7 Reasons to Avoid Technical Offshoring

October 31, 2017

Blog | Strategy | 7 Reasons to Avoid Technical Offshoring
7 Reasons to Avoid Technical Offshoring

Let me start by asking you a question. Would you offshore your executive team? If you answered yes, you can stop reading, this article isn’t for you. If you answered no, then I have to ask a follow-up, why is tech any different?

There is real value to having a cultural match between your technology team and the rest of your business. One is not better than the other, but without real alignment, and level setting on expectations, conflict between tech and the rest of your organization will arise. It’s important that the values of your technical team align with whatever values and standards your organization has, recognizing that this will vary significantly based on where you are located across the globe.

For years there has been a trend to offshore technology needs commoditizing technology and development in the process. What was once seen as a low-cost solution has proved to be more time-consuming and expensive than many organizations anticipated. Many businesses are seeing the error of their ways and pulling back on their offshoring for various reasons; communication, accountability, efficiency, and even security.

Here’s 7 reasons we believe you should avoid offshoring your technical needs, pulled from our own client experiences.

1. Accountability & Ownership

Offshoring can go wrong and often customers have no direct contact with teams developing their application, and thus you are unable to best understand the developers’ skill-sets, acquire in-depth progress updates, and most importantly, gauge their comprehension of the initiative.

Questions to ask to vet potential partners:

  • How will you let me know if issues arise?
  • How does your team address problems that come up during the course of the project?
  • How quickly can we expect issues to be handled?
  • Who is our point of contact on your team and how often can we expect updates?
  • Have you ever had a client disagree with your recommendation?
    • How did you handle that?

2. Cost & Efficiency

“Overseas labor seems much less expensive initially. However, it is often much more expensive for the long hauls particularly with regard to design, detailing, specification, and customization.” – Tim Askew Inc.com

Questions to ask to vet potential partners:

  • What am I paying for exactly?
  • Do you offer varied rates or a fixed rate?
  • How can you ensure, as my partner, that my project is staying on budget?

3. Protection & Recourse

Security of proprietary information becomes problematic when using offshore parties and there is often little that an organization can legally do to protect themselves when things go wrong.

Questions to ask to vet potential partners:

  • What systems do you have in place to ensure my information is protected?
  • Have you had any issues in the past with security?
    • If so, what did you do to address these problems?

4. Modern Methodologies

Offshoring does not lend itself to modern project management and development methodologies – i.e. Agile, Stand-ups, etc.

Questions to ask to vet potential partners:

  • How do you work with us?
    • Do you have a preferred process approach or are you flexible?
  • Can you give me some examples of ways you’ve worked with clients in the past and what methodologies you’ve found to be most effective?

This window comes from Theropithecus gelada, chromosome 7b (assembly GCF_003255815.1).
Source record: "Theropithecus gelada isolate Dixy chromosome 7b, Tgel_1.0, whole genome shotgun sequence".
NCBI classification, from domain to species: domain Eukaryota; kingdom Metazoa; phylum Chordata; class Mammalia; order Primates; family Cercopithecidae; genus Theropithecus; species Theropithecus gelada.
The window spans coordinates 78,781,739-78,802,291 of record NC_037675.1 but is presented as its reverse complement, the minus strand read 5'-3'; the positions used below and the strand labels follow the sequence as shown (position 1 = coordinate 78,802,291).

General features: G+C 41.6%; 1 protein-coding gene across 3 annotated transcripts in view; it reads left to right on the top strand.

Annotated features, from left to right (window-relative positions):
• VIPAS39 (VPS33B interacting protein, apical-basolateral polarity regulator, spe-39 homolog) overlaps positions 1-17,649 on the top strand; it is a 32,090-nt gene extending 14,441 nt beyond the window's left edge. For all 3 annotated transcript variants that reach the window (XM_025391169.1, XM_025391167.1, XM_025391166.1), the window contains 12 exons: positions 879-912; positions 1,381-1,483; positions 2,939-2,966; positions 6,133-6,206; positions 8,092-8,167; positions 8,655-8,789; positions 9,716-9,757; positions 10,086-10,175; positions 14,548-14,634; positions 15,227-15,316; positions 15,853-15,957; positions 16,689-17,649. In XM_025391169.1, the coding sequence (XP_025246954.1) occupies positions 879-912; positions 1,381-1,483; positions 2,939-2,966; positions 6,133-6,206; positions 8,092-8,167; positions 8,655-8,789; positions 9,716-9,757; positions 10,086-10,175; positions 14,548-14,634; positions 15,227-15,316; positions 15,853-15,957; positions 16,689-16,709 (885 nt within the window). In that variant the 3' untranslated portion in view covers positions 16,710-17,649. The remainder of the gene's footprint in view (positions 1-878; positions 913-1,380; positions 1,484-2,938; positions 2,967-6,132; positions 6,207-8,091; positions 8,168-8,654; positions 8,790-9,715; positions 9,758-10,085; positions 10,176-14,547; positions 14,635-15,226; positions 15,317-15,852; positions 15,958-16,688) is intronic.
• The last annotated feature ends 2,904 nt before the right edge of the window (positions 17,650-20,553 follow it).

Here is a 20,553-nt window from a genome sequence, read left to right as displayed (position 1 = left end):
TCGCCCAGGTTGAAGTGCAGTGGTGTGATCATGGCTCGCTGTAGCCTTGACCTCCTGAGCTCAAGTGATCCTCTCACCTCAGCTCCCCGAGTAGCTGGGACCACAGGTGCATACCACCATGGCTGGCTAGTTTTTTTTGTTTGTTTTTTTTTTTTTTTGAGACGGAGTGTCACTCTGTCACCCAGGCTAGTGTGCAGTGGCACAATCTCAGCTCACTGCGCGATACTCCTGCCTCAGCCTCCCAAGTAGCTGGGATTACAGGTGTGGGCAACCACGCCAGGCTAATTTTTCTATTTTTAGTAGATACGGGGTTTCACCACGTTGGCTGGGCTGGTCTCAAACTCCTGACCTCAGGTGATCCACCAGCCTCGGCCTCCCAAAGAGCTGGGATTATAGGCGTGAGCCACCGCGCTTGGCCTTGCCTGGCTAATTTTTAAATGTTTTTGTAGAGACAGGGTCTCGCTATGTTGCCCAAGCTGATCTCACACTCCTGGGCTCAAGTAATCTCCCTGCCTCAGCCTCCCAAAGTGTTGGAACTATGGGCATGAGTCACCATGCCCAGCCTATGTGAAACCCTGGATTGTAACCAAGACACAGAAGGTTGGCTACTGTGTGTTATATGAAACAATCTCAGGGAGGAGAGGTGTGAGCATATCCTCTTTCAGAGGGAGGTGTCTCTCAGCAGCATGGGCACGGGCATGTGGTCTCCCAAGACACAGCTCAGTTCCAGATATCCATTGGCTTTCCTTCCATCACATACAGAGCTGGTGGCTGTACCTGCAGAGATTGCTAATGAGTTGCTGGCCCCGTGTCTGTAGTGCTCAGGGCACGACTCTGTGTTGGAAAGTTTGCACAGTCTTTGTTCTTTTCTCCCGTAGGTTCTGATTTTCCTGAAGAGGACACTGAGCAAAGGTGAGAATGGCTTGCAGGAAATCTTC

5. Flexibility

Much like agile vs waterfall a nearshore development team is flexible and will ask questions and help you drive to the solution you had envisioned. Offshore development teams require complete and thorough documentation and develop exactly as specified without question or a view of the bigger picture often siloing development areas that needs to be stitched together later.

Questions to ask to vet potential partners:

  • How do you work with us?
    • Do you have a preferred process approach or are you flexible?
  • Can you give me some examples of ways you’ve worked with clients in both a waterfall and agile methodology?

6. Accessibility

Whether your technology partner is onshore or offshore, you need to reach them with questions, for updates, or to address concerns. This can be especially challenging when you are dealing with people in different time zones. If you don’t have the channels of communication open from the get-go, things will go downhill fast and you’ll soon be adding time and stress to your project that doesn’t need to be there.

Questions to ask to vet potential partners:

  • How accessible are you to me and my team?
  • How do you handle working with clients in different time zones?
  • What is your standard method of communication, email or phone?
  • Who do I contact if I have questions?

7. Personality

Finding a technology partner that fits into your culture and comes from a company you can respect will make working together easier and more pleasurable. Ask yourself, would I want to work with this technology team when I’m under a tight deadline? There’s so much competition out there these days that choosing a partner for who they are, is as important as what they do, since it often affects how they do it.

Questions to ask to vet potential partners:

  • Can you tell me about a project that was particularly challenging and how you worked together with your client to overcome the challenge?
  • Can you tell me a bit about your organization and how it stands out from other companies out there?

Stephen Downs

Executive Vice President of Business Development
  • Technical Strategy
  • Technology Partners

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